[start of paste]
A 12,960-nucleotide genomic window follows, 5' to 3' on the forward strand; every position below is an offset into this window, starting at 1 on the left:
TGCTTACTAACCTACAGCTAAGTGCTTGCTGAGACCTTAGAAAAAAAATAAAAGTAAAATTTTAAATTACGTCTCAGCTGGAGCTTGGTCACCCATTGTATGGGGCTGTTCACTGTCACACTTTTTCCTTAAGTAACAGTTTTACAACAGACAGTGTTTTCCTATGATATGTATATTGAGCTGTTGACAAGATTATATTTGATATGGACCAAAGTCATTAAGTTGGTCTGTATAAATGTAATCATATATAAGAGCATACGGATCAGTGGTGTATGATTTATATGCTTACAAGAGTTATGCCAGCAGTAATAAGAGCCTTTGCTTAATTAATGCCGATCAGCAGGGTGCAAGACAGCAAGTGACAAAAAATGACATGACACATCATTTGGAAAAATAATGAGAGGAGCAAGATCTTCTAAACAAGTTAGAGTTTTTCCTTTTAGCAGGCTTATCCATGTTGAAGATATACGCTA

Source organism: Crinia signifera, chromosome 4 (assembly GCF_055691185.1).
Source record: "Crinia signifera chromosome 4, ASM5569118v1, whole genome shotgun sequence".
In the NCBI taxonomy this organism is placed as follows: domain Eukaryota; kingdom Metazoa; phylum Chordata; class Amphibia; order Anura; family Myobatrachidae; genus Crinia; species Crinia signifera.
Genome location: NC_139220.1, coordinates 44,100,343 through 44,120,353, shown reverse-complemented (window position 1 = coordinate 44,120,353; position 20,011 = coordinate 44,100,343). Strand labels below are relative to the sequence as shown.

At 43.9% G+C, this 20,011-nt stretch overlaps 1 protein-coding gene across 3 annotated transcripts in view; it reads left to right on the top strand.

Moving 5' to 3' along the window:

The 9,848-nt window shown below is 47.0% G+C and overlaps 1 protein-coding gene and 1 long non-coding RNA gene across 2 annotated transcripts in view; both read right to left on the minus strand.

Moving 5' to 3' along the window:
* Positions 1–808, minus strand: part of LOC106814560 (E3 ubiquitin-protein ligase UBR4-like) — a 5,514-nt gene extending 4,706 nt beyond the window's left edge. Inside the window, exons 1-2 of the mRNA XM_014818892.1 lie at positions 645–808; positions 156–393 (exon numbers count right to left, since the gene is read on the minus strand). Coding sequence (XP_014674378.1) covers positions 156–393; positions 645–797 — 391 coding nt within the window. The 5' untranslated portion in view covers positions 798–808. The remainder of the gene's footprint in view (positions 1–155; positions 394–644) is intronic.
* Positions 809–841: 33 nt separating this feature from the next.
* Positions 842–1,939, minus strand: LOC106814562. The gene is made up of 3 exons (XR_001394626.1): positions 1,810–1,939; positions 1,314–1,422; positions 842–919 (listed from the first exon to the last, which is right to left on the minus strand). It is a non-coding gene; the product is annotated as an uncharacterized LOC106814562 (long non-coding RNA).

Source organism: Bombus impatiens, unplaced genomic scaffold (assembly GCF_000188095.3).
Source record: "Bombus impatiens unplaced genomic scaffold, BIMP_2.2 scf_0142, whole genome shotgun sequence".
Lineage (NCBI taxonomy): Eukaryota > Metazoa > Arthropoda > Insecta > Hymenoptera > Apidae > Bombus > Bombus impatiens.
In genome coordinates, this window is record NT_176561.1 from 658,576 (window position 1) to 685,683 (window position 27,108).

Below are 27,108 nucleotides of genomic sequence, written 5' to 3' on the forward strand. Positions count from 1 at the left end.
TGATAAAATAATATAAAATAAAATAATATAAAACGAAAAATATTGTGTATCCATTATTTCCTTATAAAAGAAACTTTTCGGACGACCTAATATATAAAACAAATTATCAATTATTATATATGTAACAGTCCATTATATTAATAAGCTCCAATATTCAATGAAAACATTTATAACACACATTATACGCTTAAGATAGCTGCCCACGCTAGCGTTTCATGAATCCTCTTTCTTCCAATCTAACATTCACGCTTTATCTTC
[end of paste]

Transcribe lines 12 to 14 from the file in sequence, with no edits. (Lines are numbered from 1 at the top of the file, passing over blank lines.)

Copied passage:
* Positions 809–841: 33 nt separating this feature from the next.
* Positions 842–1,939, minus strand: LOC106814562. The gene is made up of 3 exons (XR_001394626.1): positions 1,810–1,939; positions 1,314–1,422; positions 842–919 (listed from the first exon to the last, which is right to left on the minus strand). It is a non-coding gene; the product is annotated as an uncharacterized LOC106814562 (long non-coding RNA).

Source organism: Bombus impatiens, unplaced genomic scaffold (assembly GCF_000188095.3).